FTC opens investigation into Big Tech’s partnerships with leading AI startups

US antitrust authorities have opened an investigation into the relationships between major artificial intelligence startups, such as OpenAI and Anthropic, creators of ChatGPT, and the tech giants who have invested billions of dollars in it.

The action targets Amazon, Google and Microsoft and their influence on the generative AI boom that has fueled demand for chatbots such as ChatGPT and other AI tools that can produce novel images and sounds.

“We are examining whether these links allow dominant companies to exert undue influence or gain privileged access in a way that could harm fair competition,” said Lina Khan, chair of the Federal Trade Commission. United States, in his opening speech at an AI forum on Thursday.

Khan said the market investigation would examine “investments and partnerships formed between AI developers and leading cloud service providers.”

The FTC said Thursday it had issued “mandatory orders” to five companies — cloud providers Amazon, Google and Microsoft, as well as AI startups Anthropic and OpenAI — requiring them to provide information on investments and partnerships.

The years-long relationship between Microsoft and OpenAI is the best known of the partnerships. Google and Amazon recently struck multibillion-dollar deals with Anthropic, another San Francisco-based AI startup formed by former OpenAI executives.

Google and Microsoft did not immediately respond to requests for comment. Amazon, Anthropic and OpenAI declined to comment.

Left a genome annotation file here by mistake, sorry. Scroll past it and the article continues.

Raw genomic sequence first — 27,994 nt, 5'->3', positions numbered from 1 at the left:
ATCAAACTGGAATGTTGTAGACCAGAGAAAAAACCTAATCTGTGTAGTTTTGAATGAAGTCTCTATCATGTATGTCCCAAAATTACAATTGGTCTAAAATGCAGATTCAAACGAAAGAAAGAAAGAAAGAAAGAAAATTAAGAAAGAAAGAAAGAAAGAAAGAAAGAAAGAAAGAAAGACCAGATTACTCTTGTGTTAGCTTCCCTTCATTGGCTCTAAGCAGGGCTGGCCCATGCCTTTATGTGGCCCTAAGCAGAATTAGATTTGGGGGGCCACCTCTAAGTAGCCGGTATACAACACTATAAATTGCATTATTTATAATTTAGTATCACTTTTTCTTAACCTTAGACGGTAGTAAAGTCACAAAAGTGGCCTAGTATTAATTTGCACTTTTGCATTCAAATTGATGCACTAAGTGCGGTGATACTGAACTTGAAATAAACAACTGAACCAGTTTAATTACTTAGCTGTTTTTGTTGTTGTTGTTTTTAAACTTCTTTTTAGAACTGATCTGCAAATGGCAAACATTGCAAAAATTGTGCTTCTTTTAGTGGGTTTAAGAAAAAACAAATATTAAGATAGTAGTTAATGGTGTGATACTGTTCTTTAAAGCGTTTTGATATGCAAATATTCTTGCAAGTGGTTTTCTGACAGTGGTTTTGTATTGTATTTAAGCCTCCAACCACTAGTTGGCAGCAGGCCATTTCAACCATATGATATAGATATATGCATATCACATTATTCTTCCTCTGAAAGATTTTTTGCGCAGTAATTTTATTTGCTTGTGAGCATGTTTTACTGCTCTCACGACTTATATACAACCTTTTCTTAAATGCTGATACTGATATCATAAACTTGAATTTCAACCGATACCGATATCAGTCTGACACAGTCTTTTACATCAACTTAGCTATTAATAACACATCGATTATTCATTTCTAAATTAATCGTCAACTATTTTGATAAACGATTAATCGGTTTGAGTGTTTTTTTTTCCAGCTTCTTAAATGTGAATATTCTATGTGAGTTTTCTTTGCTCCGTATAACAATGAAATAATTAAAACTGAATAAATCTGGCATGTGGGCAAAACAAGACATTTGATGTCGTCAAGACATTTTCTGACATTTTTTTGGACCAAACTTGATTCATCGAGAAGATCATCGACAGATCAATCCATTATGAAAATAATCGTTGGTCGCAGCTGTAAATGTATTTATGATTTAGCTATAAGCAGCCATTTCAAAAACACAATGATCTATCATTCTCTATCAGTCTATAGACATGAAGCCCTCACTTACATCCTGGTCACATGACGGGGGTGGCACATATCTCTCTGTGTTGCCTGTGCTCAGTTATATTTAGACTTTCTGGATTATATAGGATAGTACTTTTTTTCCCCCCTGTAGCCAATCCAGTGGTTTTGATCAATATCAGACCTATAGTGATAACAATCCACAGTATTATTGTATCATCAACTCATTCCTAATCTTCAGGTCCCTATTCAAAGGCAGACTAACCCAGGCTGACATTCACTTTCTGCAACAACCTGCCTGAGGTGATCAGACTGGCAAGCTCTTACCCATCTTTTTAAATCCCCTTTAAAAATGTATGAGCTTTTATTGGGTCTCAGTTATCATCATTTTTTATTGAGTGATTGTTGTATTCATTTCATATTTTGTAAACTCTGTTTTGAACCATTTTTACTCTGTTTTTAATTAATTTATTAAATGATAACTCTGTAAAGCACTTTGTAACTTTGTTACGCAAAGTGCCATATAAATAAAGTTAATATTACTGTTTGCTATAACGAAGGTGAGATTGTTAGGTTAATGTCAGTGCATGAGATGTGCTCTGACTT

The European Union and the United Kingdom have already indicated that they may also closely examine relations with Microsoft and OpenAI. The EU’s executive branch said in January it was checking whether the partnership could trigger an investigation under mergers and acquisitions regulations that would harm competition in the 27-nation bloc. Britain’s antitrust watchdog opened a similar investigation in December.

Antitrust advocates have welcomed the actions of the FTC and Europe in deals that some have called quasi-mergers.

“Large tech companies know they can’t buy the biggest AI companies, so they are finding ways to exert influence without formally calling it an acquisition,” Matt Stoller, director of research at the American Economic Liberties Project. “Law enforcement must intervene, and they do. »

Microsoft has never publicly disclosed the total amount of its investment in OpenAI, which CEO Satya Nadella described as a “complicated thing.”

“We have a significant investment,” he said during a November podcast hosted by technology journalist Kara Swisher. “It comes not just in the form of dollars, but also in the form of calculations and so on.”

OpenAI’s governance and relationship with Microsoft came into question last year after the startup’s board suddenly fired CEO Sam Altman, who was then quickly reinstated, in a turmoil that left the front pages of world newspapers. A weekend of behind-the-scenes maneuvering and a threat of a mass employee exodus championed by Nadella and other Microsoft executives helped stabilize the startup and led to the resignations of most of its previous board of directors .